This was another fundamental issue lacking in her previous care — if Maddie didn’t have the energy to do the work she was never going to heal.
Healing takes effort and energy, which is why I make sure my patients get symptom relief sooner than later so that they can do the necessary work to heal.
After two weeks on thyroid medication and some other holistic therapies, Maddie’s digestion began to improve, her energy was beginning to climb, and she felt less anxious. She continued to improve at this low dose while also working to resolve the root cause of her symptoms.
We also focused heavily on getting the parasympathetic system going before and during meals. This was so that Maddie’s gut could do what it was designed to do.
Instead of eating every time Maddie felt stressed she now stopped and asked, “Is this food really what is best for me?” Yeah, I know it’s nothing glamorous or even a hint of revolutionary, but this one little act is pure magic for changing habits.
6: We Replenished Nutrient Stores
Eventually, we did treat the SIBO directly, but after 2 years on a Low FODMAP Diet, my priority was getting Maddie away from such a restrictive diet and figuring out which foods were actually problematic.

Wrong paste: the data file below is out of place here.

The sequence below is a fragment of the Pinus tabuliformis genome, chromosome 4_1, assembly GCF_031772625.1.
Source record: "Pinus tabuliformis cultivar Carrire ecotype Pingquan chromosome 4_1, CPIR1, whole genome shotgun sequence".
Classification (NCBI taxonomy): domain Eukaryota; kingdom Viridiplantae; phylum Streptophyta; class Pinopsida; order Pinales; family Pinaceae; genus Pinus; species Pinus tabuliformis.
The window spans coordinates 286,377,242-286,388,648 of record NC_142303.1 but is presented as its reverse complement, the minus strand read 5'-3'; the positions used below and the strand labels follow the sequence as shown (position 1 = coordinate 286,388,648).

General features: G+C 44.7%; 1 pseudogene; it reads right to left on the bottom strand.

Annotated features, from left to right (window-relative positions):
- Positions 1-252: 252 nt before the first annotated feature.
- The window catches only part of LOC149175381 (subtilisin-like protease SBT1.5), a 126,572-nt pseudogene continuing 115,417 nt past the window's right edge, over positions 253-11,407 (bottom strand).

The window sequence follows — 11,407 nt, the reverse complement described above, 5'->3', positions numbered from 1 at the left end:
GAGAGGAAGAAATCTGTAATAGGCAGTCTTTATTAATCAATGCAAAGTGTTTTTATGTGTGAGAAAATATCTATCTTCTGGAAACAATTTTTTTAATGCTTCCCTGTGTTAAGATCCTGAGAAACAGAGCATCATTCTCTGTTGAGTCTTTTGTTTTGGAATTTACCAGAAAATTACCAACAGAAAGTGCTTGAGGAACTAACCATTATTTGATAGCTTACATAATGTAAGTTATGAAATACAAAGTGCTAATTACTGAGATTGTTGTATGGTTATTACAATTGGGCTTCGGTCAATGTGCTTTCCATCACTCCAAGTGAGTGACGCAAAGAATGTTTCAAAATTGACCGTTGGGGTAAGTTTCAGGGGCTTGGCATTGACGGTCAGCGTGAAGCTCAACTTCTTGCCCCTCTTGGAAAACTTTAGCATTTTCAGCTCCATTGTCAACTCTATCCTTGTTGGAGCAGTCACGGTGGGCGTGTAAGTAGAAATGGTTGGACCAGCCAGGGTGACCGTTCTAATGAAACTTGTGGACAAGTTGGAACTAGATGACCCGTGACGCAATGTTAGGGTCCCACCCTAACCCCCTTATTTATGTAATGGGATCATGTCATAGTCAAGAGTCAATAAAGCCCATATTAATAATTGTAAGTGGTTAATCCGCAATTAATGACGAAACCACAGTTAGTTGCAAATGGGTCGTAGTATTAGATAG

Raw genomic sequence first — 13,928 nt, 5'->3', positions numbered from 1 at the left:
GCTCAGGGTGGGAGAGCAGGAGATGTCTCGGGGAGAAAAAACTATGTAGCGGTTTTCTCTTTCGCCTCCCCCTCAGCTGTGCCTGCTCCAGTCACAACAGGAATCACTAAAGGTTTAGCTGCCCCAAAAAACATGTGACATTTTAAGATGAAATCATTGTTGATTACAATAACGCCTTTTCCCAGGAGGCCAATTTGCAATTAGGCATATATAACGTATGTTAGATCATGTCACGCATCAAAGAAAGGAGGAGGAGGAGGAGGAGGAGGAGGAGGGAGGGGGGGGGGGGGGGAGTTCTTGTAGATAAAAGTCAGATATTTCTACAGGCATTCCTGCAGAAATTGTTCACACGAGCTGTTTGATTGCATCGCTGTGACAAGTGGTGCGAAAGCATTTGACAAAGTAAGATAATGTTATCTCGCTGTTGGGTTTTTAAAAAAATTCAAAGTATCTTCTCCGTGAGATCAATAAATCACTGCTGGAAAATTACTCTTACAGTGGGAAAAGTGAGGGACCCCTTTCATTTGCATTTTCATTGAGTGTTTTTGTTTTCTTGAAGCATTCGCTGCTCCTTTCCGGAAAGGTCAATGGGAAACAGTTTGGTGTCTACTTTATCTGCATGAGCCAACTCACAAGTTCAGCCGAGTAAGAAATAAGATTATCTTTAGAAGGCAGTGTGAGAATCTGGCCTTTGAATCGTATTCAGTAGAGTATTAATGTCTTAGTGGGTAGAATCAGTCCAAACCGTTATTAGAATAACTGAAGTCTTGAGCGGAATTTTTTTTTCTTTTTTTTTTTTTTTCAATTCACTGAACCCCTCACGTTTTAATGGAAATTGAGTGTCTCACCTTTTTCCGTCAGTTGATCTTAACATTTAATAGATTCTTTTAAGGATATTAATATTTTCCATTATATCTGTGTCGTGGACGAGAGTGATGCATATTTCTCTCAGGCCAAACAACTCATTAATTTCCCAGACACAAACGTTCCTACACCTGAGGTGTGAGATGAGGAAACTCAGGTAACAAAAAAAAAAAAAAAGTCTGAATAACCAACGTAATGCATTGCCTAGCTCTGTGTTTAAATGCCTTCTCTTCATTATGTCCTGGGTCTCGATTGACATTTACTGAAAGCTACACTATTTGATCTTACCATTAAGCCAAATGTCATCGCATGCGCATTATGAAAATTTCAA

Two years is about 21 months too long to be on that diet, which was why we were also working on replenishing the nutrient depletions that were brought on by restricting too many foods for too long.
If you're a fan of tasty food then you'll love my free hormone balancing meal plan and recipes! Download your FREE Hormone Starter Kit with 7 Day Meal Plan & Recipe Guide Book.
7: We Healed The Terrain
Maddie’s SIBO, constipation, and mouth and parasitic infections told me something that was huge in turning her health around. Maddie’s terrain had been compromised.
Her gut was no longer the glorious and nourishing microbial environment it once was. Think of going from a lush jungle to the desert…no one has an easy time surviving in the desert.
Blastocystis hominis is a common infection in Hashimoto’s thyroid disease. Historically, many people thought of it as a harmless parasite. In fact, the recommendations were only to treat if there were symptoms.
Note: We only test for this when there are symptoms.